Baku – In a city with many ethnic and religious minorities, this was the first time I had ever seen an Azerbaijani national parade.
The crowds were huge.
People danced, clapped, sang, and sang some more.
The crowd of around 20,000 people that gathered on the main street of Baku was a mix of men, women, and children.
There were men and women from all walks of life and there were even a few men from the Muslim minority.
I was among them.
Many Azerbaijanis are of the view that the country’s history has been dominated by Azerbaijans, especially the Ottoman Empire.
But Baku’s history is more mixed than that.
Baku has a Muslim majority, and Azerbaijan’s first and most important historical figures were Muslims.
The Ottoman Empire conquered the Ottoman Turkish Empire in the 16th century.
By the time the Russian Empire came to the country in the 19th century, the Armenian community had been living under Ottoman rule for nearly 600 years.
Many Armenians considered the Ottoman empire to be a corrupt and oppressive regime.
The Armenians had long been under threat from the Turks.
The Turkish state tried to impose its strict system of laws on the Armenian people, forcing them to flee to Istanbul.
In 1915, the Ottoman government forced Armenians into the Soviet Union, where they became the minority.
Armenians were forcibly expelled from the country.
In the years that followed, many of them died, including many Armenians from Baku.
The Armenian genocide occurred under the Ottoman regime in 1915.
In 1948, Azerbaijan was awarded the Nobel Peace Prize, and its people were given the status of minorities.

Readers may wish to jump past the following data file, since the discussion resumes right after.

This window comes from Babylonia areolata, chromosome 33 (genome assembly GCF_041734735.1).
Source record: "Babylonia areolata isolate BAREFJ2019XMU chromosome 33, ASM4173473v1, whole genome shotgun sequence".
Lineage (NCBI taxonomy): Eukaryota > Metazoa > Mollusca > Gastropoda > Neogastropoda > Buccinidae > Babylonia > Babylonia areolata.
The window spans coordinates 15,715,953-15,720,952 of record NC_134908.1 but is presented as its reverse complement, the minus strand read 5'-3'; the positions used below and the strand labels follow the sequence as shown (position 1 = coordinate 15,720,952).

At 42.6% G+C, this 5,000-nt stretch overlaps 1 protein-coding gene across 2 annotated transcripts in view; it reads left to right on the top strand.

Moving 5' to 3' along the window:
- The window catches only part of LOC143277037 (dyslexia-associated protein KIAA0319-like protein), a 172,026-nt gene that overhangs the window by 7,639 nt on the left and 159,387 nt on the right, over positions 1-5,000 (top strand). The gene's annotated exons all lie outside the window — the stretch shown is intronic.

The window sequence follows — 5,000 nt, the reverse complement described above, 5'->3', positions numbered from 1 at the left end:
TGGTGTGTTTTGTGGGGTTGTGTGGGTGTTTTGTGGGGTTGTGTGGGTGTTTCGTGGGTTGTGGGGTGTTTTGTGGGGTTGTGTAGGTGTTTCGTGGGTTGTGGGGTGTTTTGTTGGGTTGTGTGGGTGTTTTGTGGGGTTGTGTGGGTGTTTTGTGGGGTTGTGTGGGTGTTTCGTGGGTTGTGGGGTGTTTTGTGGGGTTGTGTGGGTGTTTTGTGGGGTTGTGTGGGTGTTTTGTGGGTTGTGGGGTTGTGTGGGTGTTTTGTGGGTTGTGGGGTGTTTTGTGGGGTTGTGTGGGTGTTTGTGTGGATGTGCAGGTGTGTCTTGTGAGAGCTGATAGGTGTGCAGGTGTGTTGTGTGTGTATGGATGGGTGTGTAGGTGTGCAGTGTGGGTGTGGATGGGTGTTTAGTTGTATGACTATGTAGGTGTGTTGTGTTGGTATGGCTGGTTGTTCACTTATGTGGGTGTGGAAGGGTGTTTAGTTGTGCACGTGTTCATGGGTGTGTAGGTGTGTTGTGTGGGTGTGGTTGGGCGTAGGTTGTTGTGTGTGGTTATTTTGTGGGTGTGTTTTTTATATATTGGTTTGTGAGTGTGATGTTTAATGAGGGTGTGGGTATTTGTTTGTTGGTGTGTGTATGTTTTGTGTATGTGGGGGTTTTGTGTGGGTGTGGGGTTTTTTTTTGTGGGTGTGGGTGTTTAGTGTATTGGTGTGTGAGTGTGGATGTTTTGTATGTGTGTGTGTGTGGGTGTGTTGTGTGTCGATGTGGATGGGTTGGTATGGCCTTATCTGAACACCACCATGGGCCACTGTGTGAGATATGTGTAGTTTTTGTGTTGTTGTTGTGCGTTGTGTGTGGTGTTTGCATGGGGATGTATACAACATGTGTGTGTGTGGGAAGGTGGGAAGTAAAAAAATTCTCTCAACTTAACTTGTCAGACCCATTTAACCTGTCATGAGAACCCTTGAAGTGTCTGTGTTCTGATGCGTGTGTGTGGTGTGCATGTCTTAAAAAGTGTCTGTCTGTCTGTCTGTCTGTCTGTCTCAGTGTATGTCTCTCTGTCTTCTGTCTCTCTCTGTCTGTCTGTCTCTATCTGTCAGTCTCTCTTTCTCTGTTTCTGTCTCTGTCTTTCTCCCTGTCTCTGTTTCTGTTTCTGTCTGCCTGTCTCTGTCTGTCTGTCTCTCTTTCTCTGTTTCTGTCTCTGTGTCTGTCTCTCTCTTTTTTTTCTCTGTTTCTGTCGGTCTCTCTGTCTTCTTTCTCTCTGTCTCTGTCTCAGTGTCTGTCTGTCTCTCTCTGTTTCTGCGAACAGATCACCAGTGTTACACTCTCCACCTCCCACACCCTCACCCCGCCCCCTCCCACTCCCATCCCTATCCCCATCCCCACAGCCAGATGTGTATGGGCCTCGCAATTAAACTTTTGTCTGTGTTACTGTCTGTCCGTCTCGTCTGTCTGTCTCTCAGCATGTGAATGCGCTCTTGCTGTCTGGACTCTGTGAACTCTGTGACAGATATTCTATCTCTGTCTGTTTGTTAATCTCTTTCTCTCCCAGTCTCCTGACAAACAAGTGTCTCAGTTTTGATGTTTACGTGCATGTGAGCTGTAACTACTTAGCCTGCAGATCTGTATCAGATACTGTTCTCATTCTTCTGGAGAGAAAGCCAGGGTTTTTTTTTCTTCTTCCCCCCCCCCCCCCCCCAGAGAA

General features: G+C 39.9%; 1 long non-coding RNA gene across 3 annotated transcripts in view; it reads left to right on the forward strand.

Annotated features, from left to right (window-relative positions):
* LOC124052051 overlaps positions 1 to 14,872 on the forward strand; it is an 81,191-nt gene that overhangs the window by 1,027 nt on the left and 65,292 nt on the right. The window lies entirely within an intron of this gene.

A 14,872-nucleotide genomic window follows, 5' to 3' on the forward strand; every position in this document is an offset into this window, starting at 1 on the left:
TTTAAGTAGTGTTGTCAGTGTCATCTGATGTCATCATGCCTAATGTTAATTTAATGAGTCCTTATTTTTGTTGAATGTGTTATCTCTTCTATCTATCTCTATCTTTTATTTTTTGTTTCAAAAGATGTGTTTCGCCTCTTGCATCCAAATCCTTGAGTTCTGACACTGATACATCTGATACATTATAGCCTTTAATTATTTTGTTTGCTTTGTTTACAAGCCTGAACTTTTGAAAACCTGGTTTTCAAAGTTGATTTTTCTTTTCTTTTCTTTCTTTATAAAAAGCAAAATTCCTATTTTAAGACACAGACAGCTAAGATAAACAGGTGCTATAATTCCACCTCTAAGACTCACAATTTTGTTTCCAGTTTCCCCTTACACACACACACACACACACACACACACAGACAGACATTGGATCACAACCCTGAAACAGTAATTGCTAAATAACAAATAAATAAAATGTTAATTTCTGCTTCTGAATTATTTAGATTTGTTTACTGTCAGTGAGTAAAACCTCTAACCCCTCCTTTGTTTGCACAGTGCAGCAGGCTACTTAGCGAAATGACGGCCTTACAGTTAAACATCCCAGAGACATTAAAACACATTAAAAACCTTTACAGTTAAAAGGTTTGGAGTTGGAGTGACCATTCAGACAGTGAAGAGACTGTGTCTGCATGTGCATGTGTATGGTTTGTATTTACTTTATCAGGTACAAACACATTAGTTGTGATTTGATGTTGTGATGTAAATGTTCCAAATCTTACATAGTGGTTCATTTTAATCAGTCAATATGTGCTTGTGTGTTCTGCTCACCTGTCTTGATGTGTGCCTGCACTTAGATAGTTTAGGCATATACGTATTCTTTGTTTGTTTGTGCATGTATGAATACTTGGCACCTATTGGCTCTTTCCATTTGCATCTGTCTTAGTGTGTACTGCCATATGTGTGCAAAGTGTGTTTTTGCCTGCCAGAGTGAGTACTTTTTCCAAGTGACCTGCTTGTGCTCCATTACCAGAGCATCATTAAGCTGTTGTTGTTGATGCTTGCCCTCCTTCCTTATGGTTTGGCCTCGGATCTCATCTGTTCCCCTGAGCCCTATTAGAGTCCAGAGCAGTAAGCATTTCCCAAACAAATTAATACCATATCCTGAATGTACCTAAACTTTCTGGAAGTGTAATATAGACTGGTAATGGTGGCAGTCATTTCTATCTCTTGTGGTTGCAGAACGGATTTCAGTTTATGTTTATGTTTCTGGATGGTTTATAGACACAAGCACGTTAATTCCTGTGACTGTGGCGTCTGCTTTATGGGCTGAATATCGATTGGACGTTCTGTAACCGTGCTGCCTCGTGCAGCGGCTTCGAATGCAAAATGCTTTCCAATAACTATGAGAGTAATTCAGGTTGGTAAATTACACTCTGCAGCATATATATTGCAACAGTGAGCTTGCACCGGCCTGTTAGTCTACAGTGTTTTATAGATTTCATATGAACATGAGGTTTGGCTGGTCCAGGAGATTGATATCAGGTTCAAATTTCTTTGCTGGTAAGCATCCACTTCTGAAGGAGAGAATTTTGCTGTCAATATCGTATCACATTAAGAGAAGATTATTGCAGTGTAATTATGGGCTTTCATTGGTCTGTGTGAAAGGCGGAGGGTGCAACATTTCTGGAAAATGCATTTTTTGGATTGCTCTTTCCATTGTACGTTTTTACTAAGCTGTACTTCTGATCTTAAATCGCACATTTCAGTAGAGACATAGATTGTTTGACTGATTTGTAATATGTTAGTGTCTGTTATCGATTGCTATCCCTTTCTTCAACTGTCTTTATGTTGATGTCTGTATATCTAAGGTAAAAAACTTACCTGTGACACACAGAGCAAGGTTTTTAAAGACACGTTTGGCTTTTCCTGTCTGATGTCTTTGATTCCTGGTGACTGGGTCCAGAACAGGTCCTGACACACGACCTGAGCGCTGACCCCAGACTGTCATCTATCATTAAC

Today, the country is a predominantly Muslim country.
The Armenian Genocide continues to haunt the country and its history.
This is not the first year that I have been to Azerbaijan.
In 2011, I was there in 2015 for the Women’s World Cup.
Azerbaijan hosted the Women World Cup that year.
The country hosted the Olympics, too.
In 2016, Azerbaijan hosted a parade for the new football stadium in Baku that was dedicated to the memory of the Armenian genocide.
The stadium is also the birthplace of the Baku Women’s National Team.
I visited Baku during the Women Super League.
I enjoyed the beautiful Baku in the summer.
I loved that the weather was always sunny, and the sky was blue.
I felt like I was in a dream.
There was so much to see, and it was so peaceful.
After spending a couple of days in Baz, I started my trek to Bakhshan, which is the capital of the autonomous region of Nagorno-Karabakh.
It is about 2 hours’ drive from Bakhchivan.
The capital is the city of Bakhsehir, where there is a huge mosque.
There are many monuments and churches to Armenians in Bakhsan.
One of the most prominent monuments is the National Armenian Cathedral in Bishkek.
It was built in 1921.
In 1923, a new Armenian Church was built, but the church was demolished after the Soviet government annexed the city in the early 1950s.
Azerbaijan’s capital has a large Armenian population, including around a million Armenians.
Armenics live and work in the Bishkes, which are a semi-autonomous region in Azerbaijan.
There are a few Armenian villages in the area, but there is no large Armenian community in the entire province.
In Bishkel, I visited the Armenian cemetery, where I visited many graves.
There is also a cemetery in Nagorno Karabakh, where Armenians are buried.
In Nagorno, Armenians have been buried in mass graves, but in Baghshan they are buried in smaller graves, which means that they are often forgotten.
Many of the Armenians that I met also had Armenian roots, and they are very proud of their heritage.
They were very proud to tell me that they have Armenian roots.
Armenia is an Armenian people and an Armenian country.
It’s not a Russian, Chinese, or Japanese country.
We are a part of the same mosaic.
Baghshans people are the most well-educated, educated, and culturally sensitive.
They are very well-spoken, very educated, they are good at speaking English.
They have a very strong sense of history.
I met many Armenials who were studying in schools in Bigha.
I had a feeling that Baghs people are very intelligent, and I also found that Armenians, especially Armenians who were from Bagh, were very respectful.
There is a tradition in Azerbaijan, which dates back to the 1650s, of having a “kumuk” festival in the city.
I remember the first day of this festival was the same day as the Muslim festivals of Eid and the New Year.
The first day was the day of the festival